Schumer Flip-Flops on Impeachment Witnesses: For Clinton in 1999, No New Witnesses, No New Evidence


Senate Minority Leader Chuck Schumer is calling for new witnesses to testify during an anticipated impeachment trial in January; however, in 1999 during President Bill Clinton’s trial, the New York senator voted that no new witnesses come forward and no new evidence be presented.

In January 1999, Schumer, a recently elected senator from New York, cast one of his first votes to dismiss the impeachment case against Clinton and against a motion to subpoena witnesses, the Washington Examiner reported.

“I wonder if the House managers aren’t a little more interested in political theater than in actually getting to the bottom of the facts,” Schumer said on CBS at the time, regarding his objection to calling witnesses at Clinton’s trial.

In a letter to Senate Majority Leader Mitch McConnell on Sunday, Schumer took the opposite view.

“Senate Democrats believe strongly, and I trust Senate Republicans agree, that this trial must be one that is fair, that considers all of the relevant facts, and that exercises the Senate’s ‘sole Power of Impeachment’ under the Constitution with integrity and dignity,” he wrote.

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“The trial must be one that not only hears all of the evidence and adjudicates the case fairly; it must also pass the fairness test with the American people.”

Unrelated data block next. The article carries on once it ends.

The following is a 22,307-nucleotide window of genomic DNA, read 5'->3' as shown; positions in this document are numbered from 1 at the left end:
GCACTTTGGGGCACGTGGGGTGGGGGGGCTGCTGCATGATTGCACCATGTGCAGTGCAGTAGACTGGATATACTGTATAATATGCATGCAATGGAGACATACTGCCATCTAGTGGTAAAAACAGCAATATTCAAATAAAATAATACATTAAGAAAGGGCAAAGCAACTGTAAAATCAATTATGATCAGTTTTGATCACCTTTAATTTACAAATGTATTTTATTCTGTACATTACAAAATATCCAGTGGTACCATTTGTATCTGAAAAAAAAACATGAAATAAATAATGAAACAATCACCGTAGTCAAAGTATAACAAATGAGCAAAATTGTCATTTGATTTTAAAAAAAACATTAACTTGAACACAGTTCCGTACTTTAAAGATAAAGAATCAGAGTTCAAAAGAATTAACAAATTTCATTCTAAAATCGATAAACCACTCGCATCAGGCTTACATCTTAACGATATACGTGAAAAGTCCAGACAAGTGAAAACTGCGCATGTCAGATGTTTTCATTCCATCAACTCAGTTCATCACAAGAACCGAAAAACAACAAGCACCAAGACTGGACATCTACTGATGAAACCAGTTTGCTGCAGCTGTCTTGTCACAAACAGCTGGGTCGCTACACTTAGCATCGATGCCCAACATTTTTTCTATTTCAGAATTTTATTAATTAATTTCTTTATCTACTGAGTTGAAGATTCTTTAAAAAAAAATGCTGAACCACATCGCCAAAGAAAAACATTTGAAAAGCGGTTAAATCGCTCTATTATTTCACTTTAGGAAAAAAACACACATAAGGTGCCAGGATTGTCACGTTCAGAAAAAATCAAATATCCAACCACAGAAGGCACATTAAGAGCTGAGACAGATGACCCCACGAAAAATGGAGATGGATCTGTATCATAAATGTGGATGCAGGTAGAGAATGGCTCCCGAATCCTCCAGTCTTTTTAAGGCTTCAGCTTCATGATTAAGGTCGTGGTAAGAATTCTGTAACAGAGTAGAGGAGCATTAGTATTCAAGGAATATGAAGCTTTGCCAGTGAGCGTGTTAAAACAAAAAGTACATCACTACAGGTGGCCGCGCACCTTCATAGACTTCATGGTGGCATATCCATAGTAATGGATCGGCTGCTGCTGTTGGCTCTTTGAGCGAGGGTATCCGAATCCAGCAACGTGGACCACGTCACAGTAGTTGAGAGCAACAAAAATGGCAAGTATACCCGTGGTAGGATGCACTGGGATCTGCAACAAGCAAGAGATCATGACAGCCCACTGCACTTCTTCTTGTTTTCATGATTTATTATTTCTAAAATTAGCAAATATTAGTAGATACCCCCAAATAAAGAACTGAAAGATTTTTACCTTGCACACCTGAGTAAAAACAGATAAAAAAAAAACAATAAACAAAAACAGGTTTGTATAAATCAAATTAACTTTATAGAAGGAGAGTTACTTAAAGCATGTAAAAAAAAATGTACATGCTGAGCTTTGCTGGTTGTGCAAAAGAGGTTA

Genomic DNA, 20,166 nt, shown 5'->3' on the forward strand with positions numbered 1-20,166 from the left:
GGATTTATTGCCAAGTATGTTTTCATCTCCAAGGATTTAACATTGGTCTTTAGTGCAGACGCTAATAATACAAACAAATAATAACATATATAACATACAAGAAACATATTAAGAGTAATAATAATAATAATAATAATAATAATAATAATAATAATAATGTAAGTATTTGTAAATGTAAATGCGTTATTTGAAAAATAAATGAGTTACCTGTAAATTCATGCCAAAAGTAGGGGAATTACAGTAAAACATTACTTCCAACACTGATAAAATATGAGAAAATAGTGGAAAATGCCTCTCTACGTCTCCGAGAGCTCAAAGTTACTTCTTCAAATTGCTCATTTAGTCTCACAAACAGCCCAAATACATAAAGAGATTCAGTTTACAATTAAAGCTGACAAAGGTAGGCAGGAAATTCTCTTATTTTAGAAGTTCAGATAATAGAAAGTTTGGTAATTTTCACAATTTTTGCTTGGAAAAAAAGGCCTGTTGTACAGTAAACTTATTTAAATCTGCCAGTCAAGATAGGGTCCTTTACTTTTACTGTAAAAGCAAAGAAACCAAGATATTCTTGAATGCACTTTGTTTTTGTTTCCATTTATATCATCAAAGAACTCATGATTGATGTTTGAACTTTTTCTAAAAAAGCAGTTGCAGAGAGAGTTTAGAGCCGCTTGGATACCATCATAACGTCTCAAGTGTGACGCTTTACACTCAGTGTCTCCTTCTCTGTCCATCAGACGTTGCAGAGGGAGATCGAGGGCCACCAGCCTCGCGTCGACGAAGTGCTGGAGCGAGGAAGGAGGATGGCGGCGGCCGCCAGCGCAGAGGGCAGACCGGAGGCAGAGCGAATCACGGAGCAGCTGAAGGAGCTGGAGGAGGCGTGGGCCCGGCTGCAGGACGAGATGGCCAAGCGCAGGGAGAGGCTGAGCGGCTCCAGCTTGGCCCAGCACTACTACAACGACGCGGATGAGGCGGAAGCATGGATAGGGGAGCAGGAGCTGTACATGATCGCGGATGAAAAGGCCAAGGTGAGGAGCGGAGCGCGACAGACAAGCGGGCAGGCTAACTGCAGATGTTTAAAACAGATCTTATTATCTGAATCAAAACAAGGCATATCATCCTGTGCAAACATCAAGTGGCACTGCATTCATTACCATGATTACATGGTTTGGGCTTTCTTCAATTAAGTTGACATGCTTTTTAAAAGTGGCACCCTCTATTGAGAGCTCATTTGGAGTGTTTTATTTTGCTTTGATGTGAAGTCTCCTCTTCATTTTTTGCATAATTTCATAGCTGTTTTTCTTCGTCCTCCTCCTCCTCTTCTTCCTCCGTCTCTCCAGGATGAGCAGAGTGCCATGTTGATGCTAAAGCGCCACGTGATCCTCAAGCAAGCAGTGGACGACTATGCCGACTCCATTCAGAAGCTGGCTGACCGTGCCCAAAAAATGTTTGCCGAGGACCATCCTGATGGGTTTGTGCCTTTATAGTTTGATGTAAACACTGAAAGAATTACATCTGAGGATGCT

Later in the letter, Schumer noted that House managers who argued the impeachment case against Clinton during the Senate trial were able to call witnesses.

With that in mind, the minority leader said he would like to subpoena acting White House chief of staff Mick Mulvaney, Mulvaney’s adviser Robert Blair, former National Security Adviser John Bolton, and Associate Director for National Security for the Office of Management and Budget Michael Duffey.

The four were subpoenaed but did not testify before the House-led impeachment inquiry after the White House claimed executive privilege. Democrats chose not take the matter to court, citing concerns it would delay their impeachment proceedings too much.

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Schumer also proposed “that the Senate issue subpoenas for a limited set of documents that we believe will shed additional light on the administration’s decision-making regarding the delay of security assistance funding to Ukraine and its requests for certain investigations to be announced by the government of Ukraine.”

“Trials have witnesses,” the minority leader told reporters on Capitol Hill on Monday afternoon. “To engage a trial without the facts coming out is to engage in a cover-up.”

“To conduct a trial without the facts is saying, ‘We’re afraid. We have something to hide,'” Schumer continued. “To just rehash the evidence presented in the House just doesn’t make any sense.”

The Democrat was pressed by CNN’s John Berman on Monday morning about the senator’s apparent flip-flop on calling witnesses at an impeachment trial for Clinton versus President Donald Trump.

Schumer contended that the Republicans, who held a 55 to 45 majority in the Senate in 1999, “could not negotiate a fair bunch of witnesses with the Democrats.”

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“The facts are much different here,” he explained. “That was about something that President Clinton did not as president, but as a human being, and a failing as a human being. This is about the president’s overreach of power.”